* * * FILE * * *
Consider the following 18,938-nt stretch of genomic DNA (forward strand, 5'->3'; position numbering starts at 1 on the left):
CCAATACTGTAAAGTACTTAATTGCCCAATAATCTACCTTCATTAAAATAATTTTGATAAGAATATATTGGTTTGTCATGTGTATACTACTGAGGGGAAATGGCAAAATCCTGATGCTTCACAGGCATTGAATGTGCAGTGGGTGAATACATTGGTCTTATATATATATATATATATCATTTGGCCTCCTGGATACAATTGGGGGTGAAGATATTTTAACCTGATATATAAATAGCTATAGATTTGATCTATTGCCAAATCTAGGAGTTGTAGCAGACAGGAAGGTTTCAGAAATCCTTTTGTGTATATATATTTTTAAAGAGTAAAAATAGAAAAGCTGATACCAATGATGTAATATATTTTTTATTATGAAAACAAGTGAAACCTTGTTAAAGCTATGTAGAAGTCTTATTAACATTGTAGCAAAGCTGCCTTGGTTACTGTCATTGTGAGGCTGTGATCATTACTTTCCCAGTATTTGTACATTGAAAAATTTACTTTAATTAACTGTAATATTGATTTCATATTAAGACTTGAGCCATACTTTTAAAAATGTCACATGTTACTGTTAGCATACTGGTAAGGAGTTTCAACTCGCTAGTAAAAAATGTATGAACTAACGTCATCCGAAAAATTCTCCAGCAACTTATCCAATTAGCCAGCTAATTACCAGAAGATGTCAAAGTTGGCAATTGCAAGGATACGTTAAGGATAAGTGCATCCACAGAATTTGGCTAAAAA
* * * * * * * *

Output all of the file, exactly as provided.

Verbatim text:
Consider the following 18,938-nt stretch of genomic DNA (forward strand, 5'->3'; position numbering starts at 1 on the left):
CCAATACTGTAAAGTACTTAATTGCCCAATAATCTACCTTCATTAAAATAATTTTGATAAGAATATATTGGTTTGTCATGTGTATACTACTGAGGGGAAATGGCAAAATCCTGATGCTTCACAGGCATTGAATGTGCAGTGGGTGAATACATTGGTCTTATATATATATATATATATCATTTGGCCTCCTGGATACAATTGGGGGTGAAGATATTTTAACCTGATATATAAATAGCTATAGATTTGATCTATTGCCAAATCTAGGAGTTGTAGCAGACAGGAAGGTTTCAGAAATCCTTTTGTGTATATATATTTTTAAAGAGTAAAAATAGAAAAGCTGATACCAATGATGTAATATATTTTTTATTATGAAAACAAGTGAAACCTTGTTAAAGCTATGTAGAAGTCTTATTAACATTGTAGCAAAGCTGCCTTGGTTACTGTCATTGTGAGGCTGTGATCATTACTTTCCCAGTATTTGTACATTGAAAAATTTACTTTAATTAACTGTAATATTGATTTCATATTAAGACTTGAGCCATACTTTTAAAAATGTCACATGTTACTGTTAGCATACTGGTAAGGAGTTTCAACTCGCTAGTAAAAAATGTATGAACTAACGTCATCCGAAAAATTCTCCAGCAACTTATCCAATTAGCCAGCTAATTACCAGAAGATGTCAAAGTTGGCAATTGCAAGGATACGTTAAGGATAAGTGCATCCACAGAATTTGGCTAAAAA